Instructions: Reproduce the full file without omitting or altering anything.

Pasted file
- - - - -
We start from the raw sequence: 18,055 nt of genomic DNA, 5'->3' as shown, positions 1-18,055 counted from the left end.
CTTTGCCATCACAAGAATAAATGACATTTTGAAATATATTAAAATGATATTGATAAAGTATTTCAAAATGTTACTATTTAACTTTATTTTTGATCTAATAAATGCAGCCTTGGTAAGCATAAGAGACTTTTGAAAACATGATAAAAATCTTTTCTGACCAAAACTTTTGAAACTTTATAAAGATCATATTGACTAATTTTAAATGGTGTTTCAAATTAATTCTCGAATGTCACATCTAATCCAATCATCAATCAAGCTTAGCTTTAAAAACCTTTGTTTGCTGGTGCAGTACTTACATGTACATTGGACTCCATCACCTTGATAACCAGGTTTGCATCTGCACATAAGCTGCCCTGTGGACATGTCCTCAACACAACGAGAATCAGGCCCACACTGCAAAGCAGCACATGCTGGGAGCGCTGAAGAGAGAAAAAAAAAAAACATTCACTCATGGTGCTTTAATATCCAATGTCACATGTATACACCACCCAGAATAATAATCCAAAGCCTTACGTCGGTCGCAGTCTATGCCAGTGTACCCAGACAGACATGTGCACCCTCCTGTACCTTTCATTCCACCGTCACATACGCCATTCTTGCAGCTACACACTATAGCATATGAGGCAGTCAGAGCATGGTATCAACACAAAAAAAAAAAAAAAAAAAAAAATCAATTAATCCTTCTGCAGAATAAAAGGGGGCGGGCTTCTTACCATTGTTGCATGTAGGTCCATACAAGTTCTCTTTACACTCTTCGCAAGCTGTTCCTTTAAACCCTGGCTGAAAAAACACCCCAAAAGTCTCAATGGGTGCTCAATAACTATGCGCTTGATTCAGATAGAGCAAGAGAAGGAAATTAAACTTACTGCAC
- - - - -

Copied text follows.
We start from the raw sequence: 18,055 nt of genomic DNA, 5'->3' as shown, positions 1-18,055 counted from the left end.
CTTTGCCATCACAAGAATAAATGACATTTTGAAATATATTAAAATGATATTGATAAAGTATTTCAAAATGTTACTATTTAACTTTATTTTTGATCTAATAAATGCAGCCTTGGTAAGCATAAGAGACTTTTGAAAACATGATAAAAATCTTTTCTGACCAAAACTTTTGAAACTTTATAAAGATCATATTGACTAATTTTAAATGGTGTTTCAAATTAATTCTCGAATGTCACATCTAATCCAATCATCAATCAAGCTTAGCTTTAAAAACCTTTGTTTGCTGGTGCAGTACTTACATGTACATTGGACTCCATCACCTTGATAACCAGGTTTGCATCTGCACATAAGCTGCCCTGTGGACATGTCCTCAACACAACGAGAATCAGGCCCACACTGCAAAGCAGCACATGCTGGGAGCGCTGAAGAGAGAAAAAAAAAAAACATTCACTCATGGTGCTTTAATATCCAATGTCACATGTATACACCACCCAGAATAATAATCCAAAGCCTTACGTCGGTCGCAGTCTATGCCAGTGTACCCAGACAGACATGTGCACCCTCCTGTACCTTTCATTCCACCGTCACATACGCCATTCTTGCAGCTACACACTATAGCATATGAGGCAGTCAGAGCATGGTATCAACACAAAAAAAAAAAAAAAAAAAAAAATCAATTAATCCTTCTGCAGAATAAAAGGGGGCGGGCTTCTTACCATTGTTGCATGTAGGTCCATACAAGTTCTCTTTACACTCTTCGCAAGCTGTTCCTTTAAACCCTGGCTGAAAAAACACCCCAAAAGTCTCAATGGGTGCTCAATAACTATGCGCTTGATTCAGATAGAGCAAGAGAAGGAAATTAAACTTACTGCAC